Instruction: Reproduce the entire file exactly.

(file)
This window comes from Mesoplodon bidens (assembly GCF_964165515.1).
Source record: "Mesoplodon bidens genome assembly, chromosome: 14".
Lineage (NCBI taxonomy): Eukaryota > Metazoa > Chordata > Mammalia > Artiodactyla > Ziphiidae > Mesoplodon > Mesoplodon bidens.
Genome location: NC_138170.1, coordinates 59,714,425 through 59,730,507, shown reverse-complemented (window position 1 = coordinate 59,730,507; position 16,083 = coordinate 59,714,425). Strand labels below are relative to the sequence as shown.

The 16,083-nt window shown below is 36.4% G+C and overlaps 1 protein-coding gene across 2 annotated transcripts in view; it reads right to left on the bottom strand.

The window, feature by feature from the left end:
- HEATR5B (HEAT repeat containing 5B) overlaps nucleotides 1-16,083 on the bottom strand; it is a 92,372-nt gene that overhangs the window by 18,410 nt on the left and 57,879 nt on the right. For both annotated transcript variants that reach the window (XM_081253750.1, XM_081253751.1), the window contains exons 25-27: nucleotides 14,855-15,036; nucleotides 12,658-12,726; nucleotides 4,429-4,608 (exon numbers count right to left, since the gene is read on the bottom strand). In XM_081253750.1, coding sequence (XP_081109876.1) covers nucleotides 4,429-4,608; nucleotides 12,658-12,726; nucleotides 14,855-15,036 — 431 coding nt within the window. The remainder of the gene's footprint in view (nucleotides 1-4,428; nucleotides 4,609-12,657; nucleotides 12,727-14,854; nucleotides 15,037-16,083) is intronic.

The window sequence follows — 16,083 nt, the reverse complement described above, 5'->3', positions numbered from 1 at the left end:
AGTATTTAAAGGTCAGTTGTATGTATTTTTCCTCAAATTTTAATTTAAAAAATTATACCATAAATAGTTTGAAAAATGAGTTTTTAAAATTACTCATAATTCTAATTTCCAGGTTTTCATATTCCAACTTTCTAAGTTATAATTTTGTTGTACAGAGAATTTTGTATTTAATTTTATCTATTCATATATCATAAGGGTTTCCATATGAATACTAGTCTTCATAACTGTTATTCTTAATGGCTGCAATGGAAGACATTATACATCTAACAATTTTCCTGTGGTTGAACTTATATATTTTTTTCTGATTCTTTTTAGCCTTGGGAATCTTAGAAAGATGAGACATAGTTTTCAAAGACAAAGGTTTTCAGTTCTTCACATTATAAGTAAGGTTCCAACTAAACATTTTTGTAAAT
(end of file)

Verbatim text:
This window comes from Mesoplodon bidens (assembly GCF_964165515.1).
Source record: "Mesoplodon bidens genome assembly, chromosome: 14".
Lineage (NCBI taxonomy): Eukaryota > Metazoa > Chordata > Mammalia > Artiodactyla > Ziphiidae > Mesoplodon > Mesoplodon bidens.
Genome location: NC_138170.1, coordinates 59,714,425 through 59,730,507, shown reverse-complemented (window position 1 = coordinate 59,730,507; position 16,083 = coordinate 59,714,425). Strand labels below are relative to the sequence as shown.

The 16,083-nt window shown below is 36.4% G+C and overlaps 1 protein-coding gene across 2 annotated transcripts in view; it reads right to left on the bottom strand.

The window, feature by feature from the left end:
- HEATR5B (HEAT repeat containing 5B) overlaps nucleotides 1-16,083 on the bottom strand; it is a 92,372-nt gene that overhangs the window by 18,410 nt on the left and 57,879 nt on the right. For both annotated transcript variants that reach the window (XM_081253750.1, XM_081253751.1), the window contains exons 25-27: nucleotides 14,855-15,036; nucleotides 12,658-12,726; nucleotides 4,429-4,608 (exon numbers count right to left, since the gene is read on the bottom strand). In XM_081253750.1, coding sequence (XP_081109876.1) covers nucleotides 4,429-4,608; nucleotides 12,658-12,726; nucleotides 14,855-15,036 — 431 coding nt within the window. The remainder of the gene's footprint in view (nucleotides 1-4,428; nucleotides 4,609-12,657; nucleotides 12,727-14,854; nucleotides 15,037-16,083) is intronic.

The window sequence follows — 16,083 nt, the reverse complement described above, 5'->3', positions numbered from 1 at the left end:
AGTATTTAAAGGTCAGTTGTATGTATTTTTCCTCAAATTTTAATTTAAAAAATTATACCATAAATAGTTTGAAAAATGAGTTTTTAAAATTACTCATAATTCTAATTTCCAGGTTTTCATATTCCAACTTTCTAAGTTATAATTTTGTTGTACAGAGAATTTTGTATTTAATTTTATCTATTCATATATCATAAGGGTTTCCATATGAATACTAGTCTTCATAACTGTTATTCTTAATGGCTGCAATGGAAGACATTATACATCTAACAATTTTCCTGTGGTTGAACTTATATATTTTTTTCTGATTCTTTTTAGCCTTGGGAATCTTAGAAAGATGAGACATAGTTTTCAAAGACAAAGGTTTTCAGTTCTTCACATTATAAGTAAGGTTCCAACTAAACATTTTTGTAAAT